We settled instead on a restaurant called El Patio, which was nicely reviewed on Yelp and Trip Advisor, but trying it for dinner was a big mistake.  The signs on the outside all advertised the day-long buffet, and maybe it would have been good at lunch-time, but at dinner time the buffet food looked greasy, doughy and tired.  We ordered off the menu, which seemed promising, but they are plainly not used to having their customers eat from anything but the buffet, because they were out of almost everything we tried to order; what we were able to order was inferior.  I cannot recommend eating there.

I had hoped that we could go back to Seminole Canyon and take a longer hike, maybe even get a boat ride to Panther Cave, a separate pictograph site in the same park, but my spouse was having trouble with the site of an insect bite that kept getting redder and redder, and then painful.  So she spent part of the evening checking around online for medical clinics, and settled on the most popular one, Dr. Jaime Gutierrez, indeed the one that ripened earliest in the morning.  When we headed for breakfast at around 7:30 AM, dawn was barely breaking – here is a photo from the parking lot of our motel. 

She got to his office shortly after 8 and got the full experience of urgent care in rural Texas – she did not get out until after noon, with a prescription of antibiotics which was all she needed.  I’ll say this for the Best Western – they were very understanding of our circumstances and allowed me to stay in the room, taking advantage of what was likely to be my last Internet access until after leaving Big Bend national park a few days later; the day before, I had filed a pretty controversial report on a free speech issue relating to my alma mater, Reed College, and I had to address the reactions..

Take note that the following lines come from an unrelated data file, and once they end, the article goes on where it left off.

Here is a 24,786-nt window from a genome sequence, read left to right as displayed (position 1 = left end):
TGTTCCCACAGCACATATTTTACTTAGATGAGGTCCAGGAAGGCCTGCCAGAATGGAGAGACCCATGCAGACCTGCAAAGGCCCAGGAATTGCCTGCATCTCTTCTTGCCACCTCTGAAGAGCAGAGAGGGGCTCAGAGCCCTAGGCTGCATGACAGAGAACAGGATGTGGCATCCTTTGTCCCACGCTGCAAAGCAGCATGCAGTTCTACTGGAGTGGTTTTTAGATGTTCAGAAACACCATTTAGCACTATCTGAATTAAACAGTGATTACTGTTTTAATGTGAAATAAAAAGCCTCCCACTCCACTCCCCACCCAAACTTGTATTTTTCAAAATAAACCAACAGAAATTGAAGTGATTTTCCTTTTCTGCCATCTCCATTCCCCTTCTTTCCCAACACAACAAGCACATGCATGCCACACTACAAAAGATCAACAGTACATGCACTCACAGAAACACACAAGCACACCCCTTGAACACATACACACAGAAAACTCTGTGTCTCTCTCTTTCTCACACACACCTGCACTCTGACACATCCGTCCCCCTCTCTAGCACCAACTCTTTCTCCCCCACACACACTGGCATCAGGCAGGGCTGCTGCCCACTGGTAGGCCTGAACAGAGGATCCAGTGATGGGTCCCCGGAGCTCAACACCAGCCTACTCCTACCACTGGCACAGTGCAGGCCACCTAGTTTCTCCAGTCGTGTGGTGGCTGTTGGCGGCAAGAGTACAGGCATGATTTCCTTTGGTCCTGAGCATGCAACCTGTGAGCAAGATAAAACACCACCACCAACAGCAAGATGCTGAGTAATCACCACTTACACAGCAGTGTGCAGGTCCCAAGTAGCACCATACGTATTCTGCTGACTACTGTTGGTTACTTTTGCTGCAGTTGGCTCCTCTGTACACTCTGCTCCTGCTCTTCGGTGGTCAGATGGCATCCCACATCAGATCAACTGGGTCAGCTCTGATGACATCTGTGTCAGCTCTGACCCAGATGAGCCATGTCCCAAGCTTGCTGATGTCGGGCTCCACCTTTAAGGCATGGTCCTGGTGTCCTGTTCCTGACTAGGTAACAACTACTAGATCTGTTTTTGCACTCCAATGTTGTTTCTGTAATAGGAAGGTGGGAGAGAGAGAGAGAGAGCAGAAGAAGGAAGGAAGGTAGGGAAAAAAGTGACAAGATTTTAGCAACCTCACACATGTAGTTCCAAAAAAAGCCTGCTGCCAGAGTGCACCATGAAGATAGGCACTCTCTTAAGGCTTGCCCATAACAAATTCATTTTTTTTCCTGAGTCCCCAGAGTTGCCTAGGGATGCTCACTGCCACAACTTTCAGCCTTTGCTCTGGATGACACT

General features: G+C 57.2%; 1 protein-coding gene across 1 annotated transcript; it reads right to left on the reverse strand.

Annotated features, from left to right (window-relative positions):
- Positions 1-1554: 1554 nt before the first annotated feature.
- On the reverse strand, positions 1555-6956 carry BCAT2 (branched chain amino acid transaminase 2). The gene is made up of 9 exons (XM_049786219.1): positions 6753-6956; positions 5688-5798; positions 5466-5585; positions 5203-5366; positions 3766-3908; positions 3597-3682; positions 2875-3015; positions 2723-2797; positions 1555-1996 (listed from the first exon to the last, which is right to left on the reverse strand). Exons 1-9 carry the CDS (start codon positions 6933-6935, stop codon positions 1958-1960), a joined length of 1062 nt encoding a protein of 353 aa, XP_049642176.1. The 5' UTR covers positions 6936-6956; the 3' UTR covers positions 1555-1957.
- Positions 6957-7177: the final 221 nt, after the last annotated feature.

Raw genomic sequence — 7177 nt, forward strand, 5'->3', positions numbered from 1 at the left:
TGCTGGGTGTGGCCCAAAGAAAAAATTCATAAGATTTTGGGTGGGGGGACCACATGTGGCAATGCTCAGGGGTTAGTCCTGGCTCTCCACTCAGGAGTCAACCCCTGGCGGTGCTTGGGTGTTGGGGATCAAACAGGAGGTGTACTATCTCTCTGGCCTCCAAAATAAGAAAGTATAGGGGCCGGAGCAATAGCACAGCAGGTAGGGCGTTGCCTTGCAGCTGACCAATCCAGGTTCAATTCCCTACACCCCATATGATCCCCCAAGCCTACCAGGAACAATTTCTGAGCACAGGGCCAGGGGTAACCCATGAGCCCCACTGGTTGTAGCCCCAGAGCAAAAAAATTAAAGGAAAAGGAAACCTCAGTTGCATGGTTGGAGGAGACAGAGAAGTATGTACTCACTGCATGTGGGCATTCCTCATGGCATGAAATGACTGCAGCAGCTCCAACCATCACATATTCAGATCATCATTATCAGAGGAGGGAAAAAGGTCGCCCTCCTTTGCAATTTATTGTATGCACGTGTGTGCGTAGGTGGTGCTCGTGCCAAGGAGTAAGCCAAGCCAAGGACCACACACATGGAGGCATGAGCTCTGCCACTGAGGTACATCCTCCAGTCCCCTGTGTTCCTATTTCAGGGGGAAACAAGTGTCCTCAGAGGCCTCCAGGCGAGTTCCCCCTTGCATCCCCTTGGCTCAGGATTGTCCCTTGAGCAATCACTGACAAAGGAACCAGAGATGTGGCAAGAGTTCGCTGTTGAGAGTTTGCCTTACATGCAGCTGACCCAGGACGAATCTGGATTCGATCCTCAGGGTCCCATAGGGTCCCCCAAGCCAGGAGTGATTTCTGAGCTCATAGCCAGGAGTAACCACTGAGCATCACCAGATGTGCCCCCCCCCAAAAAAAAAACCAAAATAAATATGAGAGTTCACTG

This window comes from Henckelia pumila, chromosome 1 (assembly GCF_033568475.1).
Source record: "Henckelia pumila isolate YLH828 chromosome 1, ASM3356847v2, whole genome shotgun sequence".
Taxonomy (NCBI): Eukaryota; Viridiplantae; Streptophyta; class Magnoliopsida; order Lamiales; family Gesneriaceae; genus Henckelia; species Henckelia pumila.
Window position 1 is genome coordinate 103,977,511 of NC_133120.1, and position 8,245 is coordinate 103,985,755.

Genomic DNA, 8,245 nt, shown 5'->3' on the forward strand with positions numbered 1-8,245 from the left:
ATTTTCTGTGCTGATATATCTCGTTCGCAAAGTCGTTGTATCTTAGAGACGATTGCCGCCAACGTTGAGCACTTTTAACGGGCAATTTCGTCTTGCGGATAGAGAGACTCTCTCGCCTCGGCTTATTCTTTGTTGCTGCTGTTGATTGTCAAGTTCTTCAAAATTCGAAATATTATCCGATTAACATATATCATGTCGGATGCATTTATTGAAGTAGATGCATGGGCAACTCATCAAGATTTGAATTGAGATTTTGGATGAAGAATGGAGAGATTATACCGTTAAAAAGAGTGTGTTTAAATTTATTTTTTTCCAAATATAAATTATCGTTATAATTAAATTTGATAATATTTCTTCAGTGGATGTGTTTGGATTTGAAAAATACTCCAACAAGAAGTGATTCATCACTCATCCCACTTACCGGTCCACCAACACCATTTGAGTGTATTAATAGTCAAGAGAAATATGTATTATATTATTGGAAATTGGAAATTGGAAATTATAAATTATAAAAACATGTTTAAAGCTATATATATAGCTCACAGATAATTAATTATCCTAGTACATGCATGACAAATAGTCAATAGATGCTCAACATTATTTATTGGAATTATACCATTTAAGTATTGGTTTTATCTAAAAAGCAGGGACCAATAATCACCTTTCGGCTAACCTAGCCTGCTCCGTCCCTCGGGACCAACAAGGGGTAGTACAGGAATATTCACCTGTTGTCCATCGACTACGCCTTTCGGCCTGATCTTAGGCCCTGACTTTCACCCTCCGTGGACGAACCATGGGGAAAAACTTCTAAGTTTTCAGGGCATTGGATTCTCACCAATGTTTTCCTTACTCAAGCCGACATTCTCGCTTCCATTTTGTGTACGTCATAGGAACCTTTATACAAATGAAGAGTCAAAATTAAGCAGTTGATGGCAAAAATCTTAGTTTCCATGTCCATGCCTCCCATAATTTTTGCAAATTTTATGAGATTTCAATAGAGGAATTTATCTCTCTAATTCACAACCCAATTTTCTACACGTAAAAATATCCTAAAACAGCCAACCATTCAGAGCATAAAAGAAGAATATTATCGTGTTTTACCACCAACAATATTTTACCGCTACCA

We decided to have lunch because, as limited as our culinary choices were in Del Rio, there did not look to be much hope for any restaurants for the first couple of hours of driving westward. We decided to try a place just up the street, Don Marcellino’s.  We placed our order at the counter and took a number that would tell the wait staff where to bring our food.  It was nothing special, but a fair improvement on our experience the evening before.

We then undertook the long drive toward Big Bend National Park.  The first couple of hours were flat, fairly boring country side, but after we turned south at Sanderson, the landscape became more dramatic, reminding us of the views around Capitol Reef National Park a few years  before, although not so colorful. Our route took us through the National Park (the sweet deal for folks over sixty, lifetime free park admissions for a $10 pass, very nice!), and we got to the main visitors center at Panther Junction a half hour after the normal 5 PM closing time; luckily for us, they were open until 6 for spring break, so we were able to get some good advice on trails and wildflowers.